Great gardens are like rooms in a house; they are balanced areas of form, shape and colour. Just as a room in a tastefully decorated home it is the small details and ornamental focal points that make a garden truly memorable.
Consider each garden a room in your home. Sometimes certain rooms need sprucing up or complete overhauls. Creating new gardens is like renovating an area in your home. Selecting plants for that particular garden is the decorating aspect. Keep focused in this manner and your gardens are sure to be a success. Be bold! Choose an unusual shape for a garden. Be assertive. Choose colours you find appealing. Be creative by using different heights and textures.
The first and best tip I can offer involves spending time in the garden. It is something I began doing about ten years ago. If there was an area in my yard that was screaming for colour or height or just something different, I would do this. Go outside with gardening book, lumber magazine and tape measure in hand. Sitting on a bench, chair or flower box I would stare at this section. Flipping through the books and measuring would assist me in choosing items that were appealing. Then put the books down and gaze around the area to think of ideas to implement. Get an overall view of the site. This will enable you to accomplish your goal. Of course there are several factors to consider, price usually being at the top of the list. Completing projects in a reasonable time frame is another concern. Adding unique thoughts to give the personalized touch to gardens is always desirable. This is attainable with imagination and minimal cost.
After spending hours at the site I would plan, consider and reconsider and take my time before making any decision. That is the beauty of gardening. You have lovely thoughts and complete relaxation while tending these wonderful specimens. You may think this tip is silly or ridiculous, but believe me most of my better ideas have flourished from sitting outside gazing, wondering, thinking, planning and contemplating. Somehow being there allows your imagination to run wild. You can and will create masterpieces using this technique.
Still not convinced, let me ask you a question? When you choose new furniture, draperies, carpet, tiles, flooring, etc., do you take a fast look at the room and make your decision within minutes? I think not. Instead you plan, view samples, visit stores and see model rooms. Time is spent selecting the right colour, the proper fabric and attention is paid to every little detail. I am sure if you like antiques (I love them) you think nothing of running about to auctions, garage sales and little shops. So in essence your gardens are an extension of your home. They make a statement. If you enjoy interior decorating, you are going to love exterior decorating.
So let’s begin. We will look at an unsightly area behind my garage. The brick needed tuckpointing, that was done to discourage any rodents from setting up shop. Then a 4’ X 8’ sheet of lattice was fastened to the wall. The cost was approximately $10.00. The decision was made to grow Euonymus, Clematis and beneath create a small garden.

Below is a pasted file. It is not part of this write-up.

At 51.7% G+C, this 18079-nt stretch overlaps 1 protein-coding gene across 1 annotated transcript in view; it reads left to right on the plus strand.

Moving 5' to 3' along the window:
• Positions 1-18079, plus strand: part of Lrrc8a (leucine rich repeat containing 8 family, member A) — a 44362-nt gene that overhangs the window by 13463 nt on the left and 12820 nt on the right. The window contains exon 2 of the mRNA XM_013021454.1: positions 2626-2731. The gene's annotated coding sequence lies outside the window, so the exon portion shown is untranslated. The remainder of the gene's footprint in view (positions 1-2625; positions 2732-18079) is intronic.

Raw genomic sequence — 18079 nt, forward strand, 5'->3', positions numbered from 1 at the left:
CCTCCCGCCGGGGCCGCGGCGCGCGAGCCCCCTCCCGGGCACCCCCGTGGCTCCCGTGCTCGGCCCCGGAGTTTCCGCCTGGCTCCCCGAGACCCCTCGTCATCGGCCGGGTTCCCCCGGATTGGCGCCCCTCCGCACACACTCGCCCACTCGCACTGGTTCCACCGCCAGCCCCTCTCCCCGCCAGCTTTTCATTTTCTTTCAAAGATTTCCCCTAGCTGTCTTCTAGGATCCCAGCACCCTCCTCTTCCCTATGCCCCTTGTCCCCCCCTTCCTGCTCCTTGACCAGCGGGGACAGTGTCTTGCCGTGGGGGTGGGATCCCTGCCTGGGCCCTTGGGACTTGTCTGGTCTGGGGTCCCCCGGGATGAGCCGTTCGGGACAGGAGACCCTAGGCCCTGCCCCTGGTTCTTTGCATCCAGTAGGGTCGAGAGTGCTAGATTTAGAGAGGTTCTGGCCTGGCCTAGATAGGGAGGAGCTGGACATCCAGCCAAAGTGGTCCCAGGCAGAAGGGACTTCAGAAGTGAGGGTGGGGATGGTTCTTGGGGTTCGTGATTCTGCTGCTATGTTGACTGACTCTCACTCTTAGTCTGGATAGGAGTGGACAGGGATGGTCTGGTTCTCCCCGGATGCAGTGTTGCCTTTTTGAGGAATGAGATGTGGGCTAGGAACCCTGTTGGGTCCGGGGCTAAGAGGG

Instead of planting one clematis the decision was made to select two. One is the JackmanII and produces large deep violet-purple flowers. The other is the Comtesse De Bouchaud producing medium sized flowers that are mauve-pink with yellow stamens. By choosing two varieties the wall now boasts layers of deep and light coloured blooms.
Due to the fact that this area is seldom used it did not seem prudent to spend a lot of money purchasing plants. To the right side of the garden there is a tiny flower box with a cedar tree and some perennials. After the tree matured some of the bottom branches were clipped to provide adequate space for the array of perennials. The vines were planted and at a garage sale I purchased two small urns. They are in the garden filled with geraniums and impatiens. We could not forget Oscar! Catnip was planted. This area was not a prime concern so the rest of the garden remained empty.
The most amazing thing happened. Within weeks the garden was taking shape. You ask why? Because I had some plants that were not doing well and did not want to lose them. I transplanted these specimens to this little garden just for an experiment. It was my intent to baby them along and determine if they could be nourished back to a healthy state. To make a long story short, approximately three years ago we witnessed the birth of a ‘hospital garden.' Since that time any sickly plant is removed and placed in the ‘Hospital Bed.' This garden is always flourishing and I transplant the healthy patients to new or existing gardens. The other beauty of the ‘Hospital Garden’ is, if a perennial does not survive the winter I have a replacement. The ‘Hospital Bed’ is multipurpose. It nurtures ill plants, adopts the homeless and provides a recycling area for new flowers.